Why is Martin Shkreli the most hated man in America?

Bernardo Montes de Oca

How do you become the most hated man in America? Well, first, you have to mess with people’s health. You also have to take to Twitter and troll everybody who criticizes you. Basically, be an asshole. By the way, you can also take part in securities fraud and be happy that you end up in jail. Prison won’t stop you. In fact, you might even work from there. And, anyway, you’ll be out in months, and all of us, can’t stop you from doing any of this again. We’ve just described Martin Shkreli, and this is just the tip of the iceberg. So, let’s find out why he’s the most hated man in America.

Fraud is the name of the game.

In December 2015, Martin Shkreli walked out of his apartment and into the back of a squad car. He looked like crap and tried to cover most of his face with a gray hoodie. So, it was a long way from the typically cocky and brash executive he had been just months before.

An FBI indictment sent him to jail, and the US District Court of New York charged Shkreli with multiple felonies. After tumultuous months, he finally testified in front of the US House of Representatives.

When I say testified, he sat down and pleaded the Fifth Amendment, rejecting to answer all questions and mocking everyone with his gestures. So, when it came time for the trial, it wasn’t easy. Everyone hated Shkreli so much that finding a jury was almost impossible.

But, interestingly, the reason people hated him wasn’t the same reason that landed him in court. Instead, the US District Court accused him of securities fraud and running a Ponzi Scheme to cover his debts.

To understand how he got to this point, we need to go back to 2003. At age 17, Martin Shkreli “weaseled” into an internship at the Wall Street hedge fund Cramer, Berkowitz, and Company. Yes, those are his words. He “weaseled” himself into it. And, yes, that’s this guy’s fund. There, he made a name for himself. First, he recommended that the company bet against a particular biotech company. When the stock fell, the fund made a lot of money.

Martin Shkreli was a weird person

But, for every positive, it seemed that he managed to come up with a negative. People admired his intelligence but despised his personality. He was cocky, aggressive, and had a vast catalog of annoying expressions. After four years of working at the fund, he left Cramer, Berkowitz, and Company, then skipped about in other funds until he formed Elea Capital Management with one goal.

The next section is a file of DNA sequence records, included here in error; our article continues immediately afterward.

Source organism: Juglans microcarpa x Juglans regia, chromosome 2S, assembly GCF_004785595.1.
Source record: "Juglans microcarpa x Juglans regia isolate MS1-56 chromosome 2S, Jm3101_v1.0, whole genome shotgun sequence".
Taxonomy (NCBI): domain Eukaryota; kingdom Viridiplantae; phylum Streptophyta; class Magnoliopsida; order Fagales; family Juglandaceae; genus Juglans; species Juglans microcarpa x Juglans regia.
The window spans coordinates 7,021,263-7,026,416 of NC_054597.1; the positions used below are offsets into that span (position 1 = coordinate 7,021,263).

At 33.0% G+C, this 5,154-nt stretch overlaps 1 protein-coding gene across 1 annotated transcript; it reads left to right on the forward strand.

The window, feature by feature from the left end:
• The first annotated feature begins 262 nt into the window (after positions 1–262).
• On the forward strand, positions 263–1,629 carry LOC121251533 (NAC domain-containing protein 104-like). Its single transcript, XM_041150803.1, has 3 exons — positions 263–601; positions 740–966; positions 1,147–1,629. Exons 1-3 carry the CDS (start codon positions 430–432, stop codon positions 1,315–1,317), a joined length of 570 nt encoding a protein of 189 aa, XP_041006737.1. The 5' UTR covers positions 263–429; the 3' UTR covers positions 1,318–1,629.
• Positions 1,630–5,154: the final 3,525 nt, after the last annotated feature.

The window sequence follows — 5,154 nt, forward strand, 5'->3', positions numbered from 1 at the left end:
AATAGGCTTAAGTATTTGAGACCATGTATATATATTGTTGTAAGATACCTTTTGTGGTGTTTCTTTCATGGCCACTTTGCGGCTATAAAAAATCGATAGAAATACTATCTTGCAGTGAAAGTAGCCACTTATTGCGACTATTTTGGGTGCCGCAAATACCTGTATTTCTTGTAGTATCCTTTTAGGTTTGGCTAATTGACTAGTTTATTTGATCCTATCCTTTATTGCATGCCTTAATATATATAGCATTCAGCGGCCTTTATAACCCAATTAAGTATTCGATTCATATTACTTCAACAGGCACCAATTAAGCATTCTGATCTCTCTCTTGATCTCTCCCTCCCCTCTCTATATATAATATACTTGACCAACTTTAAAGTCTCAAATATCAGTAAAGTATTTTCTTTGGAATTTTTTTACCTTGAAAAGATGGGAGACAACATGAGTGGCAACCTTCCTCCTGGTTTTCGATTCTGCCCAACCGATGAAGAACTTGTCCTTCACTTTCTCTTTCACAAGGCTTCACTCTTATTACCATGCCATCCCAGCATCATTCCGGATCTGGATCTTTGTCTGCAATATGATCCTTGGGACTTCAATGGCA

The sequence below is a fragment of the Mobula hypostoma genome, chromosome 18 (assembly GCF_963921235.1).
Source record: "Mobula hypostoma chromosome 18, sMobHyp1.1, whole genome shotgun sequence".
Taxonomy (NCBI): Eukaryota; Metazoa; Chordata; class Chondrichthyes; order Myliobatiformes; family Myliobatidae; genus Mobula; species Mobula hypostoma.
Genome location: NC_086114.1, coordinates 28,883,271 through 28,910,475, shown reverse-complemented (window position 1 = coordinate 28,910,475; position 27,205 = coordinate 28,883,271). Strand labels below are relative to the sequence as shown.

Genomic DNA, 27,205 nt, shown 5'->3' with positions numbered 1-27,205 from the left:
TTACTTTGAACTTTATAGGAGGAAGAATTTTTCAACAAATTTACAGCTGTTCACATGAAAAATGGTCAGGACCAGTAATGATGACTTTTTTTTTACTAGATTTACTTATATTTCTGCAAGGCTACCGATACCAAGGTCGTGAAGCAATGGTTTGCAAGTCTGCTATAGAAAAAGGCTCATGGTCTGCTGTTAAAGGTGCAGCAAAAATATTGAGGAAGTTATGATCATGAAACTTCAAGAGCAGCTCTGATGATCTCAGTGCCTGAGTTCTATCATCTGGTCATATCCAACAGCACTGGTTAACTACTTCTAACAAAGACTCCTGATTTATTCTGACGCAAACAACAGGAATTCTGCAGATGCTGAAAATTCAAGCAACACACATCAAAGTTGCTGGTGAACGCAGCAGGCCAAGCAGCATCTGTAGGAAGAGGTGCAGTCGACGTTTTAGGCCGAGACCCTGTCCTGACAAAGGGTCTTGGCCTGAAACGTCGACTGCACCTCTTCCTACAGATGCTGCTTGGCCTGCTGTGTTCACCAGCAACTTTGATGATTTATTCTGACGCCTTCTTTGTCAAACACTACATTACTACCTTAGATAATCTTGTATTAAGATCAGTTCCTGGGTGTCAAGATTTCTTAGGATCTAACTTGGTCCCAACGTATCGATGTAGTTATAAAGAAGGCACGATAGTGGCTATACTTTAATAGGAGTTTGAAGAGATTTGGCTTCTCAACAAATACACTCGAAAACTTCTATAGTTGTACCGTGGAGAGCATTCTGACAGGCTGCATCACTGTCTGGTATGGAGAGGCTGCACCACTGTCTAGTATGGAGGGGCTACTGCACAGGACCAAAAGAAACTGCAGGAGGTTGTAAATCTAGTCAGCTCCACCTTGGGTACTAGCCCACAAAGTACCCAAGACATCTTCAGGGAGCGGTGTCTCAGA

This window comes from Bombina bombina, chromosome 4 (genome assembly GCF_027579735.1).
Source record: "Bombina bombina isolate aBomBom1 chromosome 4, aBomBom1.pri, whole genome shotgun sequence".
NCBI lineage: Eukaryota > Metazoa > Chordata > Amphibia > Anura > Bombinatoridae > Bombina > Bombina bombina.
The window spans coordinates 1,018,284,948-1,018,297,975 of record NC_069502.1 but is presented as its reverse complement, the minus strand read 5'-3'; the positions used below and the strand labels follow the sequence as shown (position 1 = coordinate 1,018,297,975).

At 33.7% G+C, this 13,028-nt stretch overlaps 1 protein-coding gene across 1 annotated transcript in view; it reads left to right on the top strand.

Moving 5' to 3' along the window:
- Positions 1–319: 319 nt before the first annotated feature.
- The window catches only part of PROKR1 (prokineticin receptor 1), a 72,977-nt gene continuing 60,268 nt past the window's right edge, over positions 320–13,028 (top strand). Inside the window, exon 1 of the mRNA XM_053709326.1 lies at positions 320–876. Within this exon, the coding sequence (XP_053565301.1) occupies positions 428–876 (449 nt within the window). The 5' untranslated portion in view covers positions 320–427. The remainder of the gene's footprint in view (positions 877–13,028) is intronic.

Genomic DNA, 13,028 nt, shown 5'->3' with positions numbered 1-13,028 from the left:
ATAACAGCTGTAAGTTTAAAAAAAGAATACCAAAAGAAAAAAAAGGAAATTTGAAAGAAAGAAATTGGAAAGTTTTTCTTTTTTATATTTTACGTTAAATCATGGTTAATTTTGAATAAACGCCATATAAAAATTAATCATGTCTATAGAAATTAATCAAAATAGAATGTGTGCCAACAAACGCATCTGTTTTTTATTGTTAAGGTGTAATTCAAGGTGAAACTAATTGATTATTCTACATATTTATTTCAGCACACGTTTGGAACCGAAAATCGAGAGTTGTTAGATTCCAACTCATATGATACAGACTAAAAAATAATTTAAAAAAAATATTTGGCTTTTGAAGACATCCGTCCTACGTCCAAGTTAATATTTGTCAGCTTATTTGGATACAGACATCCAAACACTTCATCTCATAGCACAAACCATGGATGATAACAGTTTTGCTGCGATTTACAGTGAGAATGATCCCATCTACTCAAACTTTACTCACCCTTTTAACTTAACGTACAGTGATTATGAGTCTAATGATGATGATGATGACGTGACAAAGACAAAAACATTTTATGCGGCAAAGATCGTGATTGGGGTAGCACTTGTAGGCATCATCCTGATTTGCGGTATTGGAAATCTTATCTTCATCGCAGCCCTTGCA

Shkreli loved shorting stocks. His goal with Elea was to keep doing it; the bad thing was that, though he loved it, he wasn’t great. He had a terrible track history.

In 2007, Shkreli was sure that the stock market again would fall. So, he placed a put option, which is a bet, through Lehman Brothers. The bad thing is that the stock market did the total opposite and went up.

So, instead of collecting, he had to pay up, but he didn’t have the money. When Lehman Brothers demanded that he pay, he opted for a defensive attitude, claiming that there was too much pressure and that he could end up in bankruptcy. Lehman Brothers fired back and sued him for $2.3 million, and a court agreed.

But then, luck helped Shkreli when the 2008 Crisis came and swept Lehman Brothers off the face of the Earth. So, now, the company couldn’t cash out on the verdict. Lucky him. Elea wouldn’t survive, and Shkreli ended up living with his parents. But, he still wanted to short stocks. So, he created a new fund, MSMB Capital Management, and history repeated itself.

Pharma is a balance between good and bad

Martin Shkreli wasn’t afraid to go against the grain, and MSMB was no different. As a result, his tactics became even more aggressive, even repulsive. First, they’d short biotech companies and then create strategies to drive down the stock. These included researching and blasting the companies on stock trading chat rooms.

Though the method seemed ludicrous, Shkreli had one thing in his favor: he was brilliant. Moreover, he had no difficulties understanding the biotech companies’ complex terms and ideas. So, for him, weeding out companies that faked medical results was easy. And people believed him. But, this strategy would bite him in the ass.

In 2011, he made another gamble when the FDA declined to approve the drug Contrave from Orexigen Therapeutics. The day after the rejection, its stock plunged from its original $9,09 value.

So, Shkreli shorted 32 million Orexigen shares at about $2.50 through a Merrill Lynch account. Can you guess what happened? The share rebounded, and MSMB couldn’t cover the difference.

There was no money for Martin Shkreli to pay up

The problem was that Shkreli had said it could cover. So, now, Merrill Lynch had lost $7 million, and MSMB was knee-deep in debt. But that didn’t stop Shkreli, not one bit.

Only months later, he created MSMB Healthcare and a pharmaceutical company called Retrophin. When the world noticed this, people were left scratching their heads. Why was he venturing into pharma?

He said that he met a boy who had a rare type of muscular dystrophy. Eventually, the boy succumbed to his condition, and Shkreli was devastated. So, he had a new purpose in life.